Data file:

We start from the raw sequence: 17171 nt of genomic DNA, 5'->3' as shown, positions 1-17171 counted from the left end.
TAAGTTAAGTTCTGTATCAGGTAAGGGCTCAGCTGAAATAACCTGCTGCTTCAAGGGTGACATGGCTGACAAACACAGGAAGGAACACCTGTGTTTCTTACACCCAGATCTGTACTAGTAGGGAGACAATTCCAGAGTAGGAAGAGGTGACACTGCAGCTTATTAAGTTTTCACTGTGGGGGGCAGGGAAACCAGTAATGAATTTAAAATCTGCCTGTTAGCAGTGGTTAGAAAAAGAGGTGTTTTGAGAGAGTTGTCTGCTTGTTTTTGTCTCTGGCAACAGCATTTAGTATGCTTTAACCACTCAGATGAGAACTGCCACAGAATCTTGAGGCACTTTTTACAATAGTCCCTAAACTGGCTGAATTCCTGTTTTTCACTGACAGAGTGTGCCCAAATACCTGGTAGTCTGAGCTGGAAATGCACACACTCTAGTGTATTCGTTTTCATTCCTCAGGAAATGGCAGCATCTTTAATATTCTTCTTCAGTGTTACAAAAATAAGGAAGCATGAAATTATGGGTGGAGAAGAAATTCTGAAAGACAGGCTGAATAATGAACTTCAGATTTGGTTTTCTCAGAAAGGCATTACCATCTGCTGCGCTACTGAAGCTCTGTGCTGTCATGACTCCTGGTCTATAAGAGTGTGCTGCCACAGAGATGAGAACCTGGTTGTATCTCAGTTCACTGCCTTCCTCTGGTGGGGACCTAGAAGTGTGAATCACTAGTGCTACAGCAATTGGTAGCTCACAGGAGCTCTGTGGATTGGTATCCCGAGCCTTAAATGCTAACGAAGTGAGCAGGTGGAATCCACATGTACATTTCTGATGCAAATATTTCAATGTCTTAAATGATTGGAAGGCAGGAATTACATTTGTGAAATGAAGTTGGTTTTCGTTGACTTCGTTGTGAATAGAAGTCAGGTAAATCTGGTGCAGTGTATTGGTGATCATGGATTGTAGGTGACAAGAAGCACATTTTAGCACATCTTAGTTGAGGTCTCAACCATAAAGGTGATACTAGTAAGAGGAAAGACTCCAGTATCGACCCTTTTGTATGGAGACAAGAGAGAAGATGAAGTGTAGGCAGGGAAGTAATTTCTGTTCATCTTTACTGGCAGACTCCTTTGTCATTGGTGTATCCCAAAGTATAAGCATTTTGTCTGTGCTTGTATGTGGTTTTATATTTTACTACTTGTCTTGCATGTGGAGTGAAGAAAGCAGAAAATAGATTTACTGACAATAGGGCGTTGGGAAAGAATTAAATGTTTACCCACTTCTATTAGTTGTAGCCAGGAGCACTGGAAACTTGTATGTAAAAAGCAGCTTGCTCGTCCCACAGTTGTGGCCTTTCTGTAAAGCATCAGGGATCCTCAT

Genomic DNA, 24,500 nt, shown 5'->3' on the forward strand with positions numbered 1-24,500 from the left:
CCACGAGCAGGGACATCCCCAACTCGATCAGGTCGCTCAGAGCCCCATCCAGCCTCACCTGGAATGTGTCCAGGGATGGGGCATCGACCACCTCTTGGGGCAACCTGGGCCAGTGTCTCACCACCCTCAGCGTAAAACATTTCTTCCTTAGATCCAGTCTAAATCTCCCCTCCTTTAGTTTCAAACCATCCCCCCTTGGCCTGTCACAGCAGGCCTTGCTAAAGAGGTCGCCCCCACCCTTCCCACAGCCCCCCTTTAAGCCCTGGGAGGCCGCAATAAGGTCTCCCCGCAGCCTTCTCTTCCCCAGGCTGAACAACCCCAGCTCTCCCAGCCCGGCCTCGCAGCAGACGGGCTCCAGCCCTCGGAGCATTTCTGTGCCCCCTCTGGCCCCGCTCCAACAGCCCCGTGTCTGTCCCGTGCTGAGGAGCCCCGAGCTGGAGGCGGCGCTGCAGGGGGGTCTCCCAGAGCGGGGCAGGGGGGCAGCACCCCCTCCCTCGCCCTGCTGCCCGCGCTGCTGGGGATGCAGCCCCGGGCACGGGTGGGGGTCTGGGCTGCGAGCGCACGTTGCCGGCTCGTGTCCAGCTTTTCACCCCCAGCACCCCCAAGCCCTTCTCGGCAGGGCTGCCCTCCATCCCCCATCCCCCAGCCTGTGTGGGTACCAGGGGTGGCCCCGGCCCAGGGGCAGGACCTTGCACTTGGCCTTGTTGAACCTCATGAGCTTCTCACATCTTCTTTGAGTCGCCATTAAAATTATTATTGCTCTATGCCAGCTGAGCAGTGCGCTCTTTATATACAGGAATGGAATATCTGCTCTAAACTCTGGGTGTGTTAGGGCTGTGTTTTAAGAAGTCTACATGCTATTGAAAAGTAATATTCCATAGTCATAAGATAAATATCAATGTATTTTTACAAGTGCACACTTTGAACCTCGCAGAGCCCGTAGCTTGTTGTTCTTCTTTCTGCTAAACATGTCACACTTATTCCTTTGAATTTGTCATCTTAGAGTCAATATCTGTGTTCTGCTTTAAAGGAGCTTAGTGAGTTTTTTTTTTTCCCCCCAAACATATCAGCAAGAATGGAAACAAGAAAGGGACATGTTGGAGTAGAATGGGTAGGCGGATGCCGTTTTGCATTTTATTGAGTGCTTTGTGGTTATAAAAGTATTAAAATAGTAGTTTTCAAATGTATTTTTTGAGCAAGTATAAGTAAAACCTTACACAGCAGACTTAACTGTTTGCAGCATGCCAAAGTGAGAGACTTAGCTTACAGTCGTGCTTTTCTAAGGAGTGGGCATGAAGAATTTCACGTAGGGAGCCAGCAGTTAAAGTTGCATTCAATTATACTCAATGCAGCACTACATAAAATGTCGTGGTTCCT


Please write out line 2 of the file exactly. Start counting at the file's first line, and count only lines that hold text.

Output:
TAAGTTAAGTTCTGTATCAGGTAAGGGCTCAGCTGAAATAACCTGCTGCTTCAAGGGTGACATGGCTGACAAACACAGGAAGGAACACCTGTGTTTCTTACACCCAGATCTGTACTAGTAGGGAGACAATTCCAGAGTAGGAAGAGGTGACACTGCAGCTTATTAAGTTTTCACTGTGGGGGGCAGGGAAACCAGTAATGAATTTAAAATCTGCCTGTTAGCAGTGGTTAGAAAAAGAGGTGTTTTGAGAGAGTTGTCTGCTTGTTTTTGTCTCTGGCAACAGCATTTAGTATGCTTTAACCACTCAGATGAGAACTGCCACAGAATCTTGAGGCACTTTTTACAATAGTCCCTAAACTGGCTGAATTCCTGTTTTTCACTGACAGAGTGTGCCCAAATACCTGGTAGTCTGAGCTGGAAATGCACACACTCTAGTGTATTCGTTTTCATTCCTCAGGAAATGGCAGCATCTTTAATATTCTTCTTCAGTGTTACAAAAATAAGGAAGCATGAAATTATGGGTGGAGAAGAAATTCTGAAAGACAGGCTGAATAATGAACTTCAGATTTGGTTTTCTCAGAAAGGCATTACCATCTGCTGCGCTACTGAAGCTCTGTGCTGTCATGACTCCTGGTCTATAAGAGTGTGCTGCCACAGAGATGAGAACCTGGTTGTATCTCAGTTCACTGCCTTCCTCTGGTGGGGACCTAGAAGTGTGAATCACTAGTGCTACAGCAATTGGTAGCTCACAGGAGCTCTGTGGATTGGTATCCCGAGCCTTAAATGCTAACGAAGTGAGCAGGTGGAATCCACATGTACATTTCTGATGCAAATATTTCAATGTCTTAAATGATTGGAAGGCAGGAATTACATTTGTGAAATGAAGTTGGTTTTCGTTGACTTCGTTGTGAATAGAAGTCAGGTAAATCTGGTGCAGTGTATTGGTGATCATGGATTGTAGGTGACAAGAAGCACATTTTAGCACATCTTAGTTGAGGTCTCAACCATAAAGGTGATACTAGTAAGAGGAAAGACTCCAGTATCGACCCTTTTGTATGGAGACAAGAGAGAAGATGAAGTGTAGGCAGGGAAGTAATTTCTGTTCATCTTTACTGGCAGACTCCTTTGTCATTGGTGTATCCCAAAGTATAAGCATTTTGTCTGTGCTTGTATGTGGTTTTATATTTTACTACTTGTCTTGCATGTGGAGTGAAGAAAGCAGAAAATAGATTTACTGACAATAGGGCGTTGGGAAAGAATTAAATGTTTACCCACTTCTATTAGTTGTAGCCAGGAGCACTGGAAACTTGTATGTAAAAAGCAGCTTGCTCGTCCCACAGTTGTGGCCTTTCTGTAAAGCATCAGGGATCCTCAT